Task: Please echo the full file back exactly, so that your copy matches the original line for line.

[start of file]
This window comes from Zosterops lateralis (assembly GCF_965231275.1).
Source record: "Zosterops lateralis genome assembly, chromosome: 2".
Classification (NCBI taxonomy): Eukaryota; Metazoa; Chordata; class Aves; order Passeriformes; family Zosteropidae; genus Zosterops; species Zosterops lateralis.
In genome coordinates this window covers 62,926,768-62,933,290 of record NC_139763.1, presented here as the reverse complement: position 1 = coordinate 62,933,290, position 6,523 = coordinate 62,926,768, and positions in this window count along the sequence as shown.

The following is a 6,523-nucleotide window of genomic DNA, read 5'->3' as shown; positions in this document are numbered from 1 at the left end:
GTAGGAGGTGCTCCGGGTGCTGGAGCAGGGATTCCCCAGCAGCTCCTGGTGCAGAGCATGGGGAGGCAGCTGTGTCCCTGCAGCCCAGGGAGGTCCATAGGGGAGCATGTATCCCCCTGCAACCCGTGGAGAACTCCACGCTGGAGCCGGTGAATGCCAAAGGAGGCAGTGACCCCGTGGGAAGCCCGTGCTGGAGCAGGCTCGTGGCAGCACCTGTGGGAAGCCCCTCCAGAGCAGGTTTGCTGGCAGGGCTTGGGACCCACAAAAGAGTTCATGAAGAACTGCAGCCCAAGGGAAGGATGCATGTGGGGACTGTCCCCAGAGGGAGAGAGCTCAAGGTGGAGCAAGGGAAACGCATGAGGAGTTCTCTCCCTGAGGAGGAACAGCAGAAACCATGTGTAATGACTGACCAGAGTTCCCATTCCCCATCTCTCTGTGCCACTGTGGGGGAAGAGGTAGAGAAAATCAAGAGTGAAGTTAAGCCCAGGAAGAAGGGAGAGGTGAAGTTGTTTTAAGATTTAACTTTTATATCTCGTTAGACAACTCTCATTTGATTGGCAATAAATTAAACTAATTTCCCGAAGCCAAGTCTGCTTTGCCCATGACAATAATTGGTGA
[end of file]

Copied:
This window comes from Zosterops lateralis (assembly GCF_965231275.1).
Source record: "Zosterops lateralis genome assembly, chromosome: 2".
Classification (NCBI taxonomy): Eukaryota; Metazoa; Chordata; class Aves; order Passeriformes; family Zosteropidae; genus Zosterops; species Zosterops lateralis.
In genome coordinates this window covers 62,926,768-62,933,290 of record NC_139763.1, presented here as the reverse complement: position 1 = coordinate 62,933,290, position 6,523 = coordinate 62,926,768, and positions in this window count along the sequence as shown.

The following is a 6,523-nucleotide window of genomic DNA, read 5'->3' as shown; positions in this document are numbered from 1 at the left end:
GTAGGAGGTGCTCCGGGTGCTGGAGCAGGGATTCCCCAGCAGCTCCTGGTGCAGAGCATGGGGAGGCAGCTGTGTCCCTGCAGCCCAGGGAGGTCCATAGGGGAGCATGTATCCCCCTGCAACCCGTGGAGAACTCCACGCTGGAGCCGGTGAATGCCAAAGGAGGCAGTGACCCCGTGGGAAGCCCGTGCTGGAGCAGGCTCGTGGCAGCACCTGTGGGAAGCCCCTCCAGAGCAGGTTTGCTGGCAGGGCTTGGGACCCACAAAAGAGTTCATGAAGAACTGCAGCCCAAGGGAAGGATGCATGTGGGGACTGTCCCCAGAGGGAGAGAGCTCAAGGTGGAGCAAGGGAAACGCATGAGGAGTTCTCTCCCTGAGGAGGAACAGCAGAAACCATGTGTAATGACTGACCAGAGTTCCCATTCCCCATCTCTCTGTGCCACTGTGGGGGAAGAGGTAGAGAAAATCAAGAGTGAAGTTAAGCCCAGGAAGAAGGGAGAGGTGAAGTTGTTTTAAGATTTAACTTTTATATCTCGTTAGACAACTCTCATTTGATTGGCAATAAATTAAACTAATTTCCCGAAGCCAAGTCTGCTTTGCCCATGACAATAATTGGTGA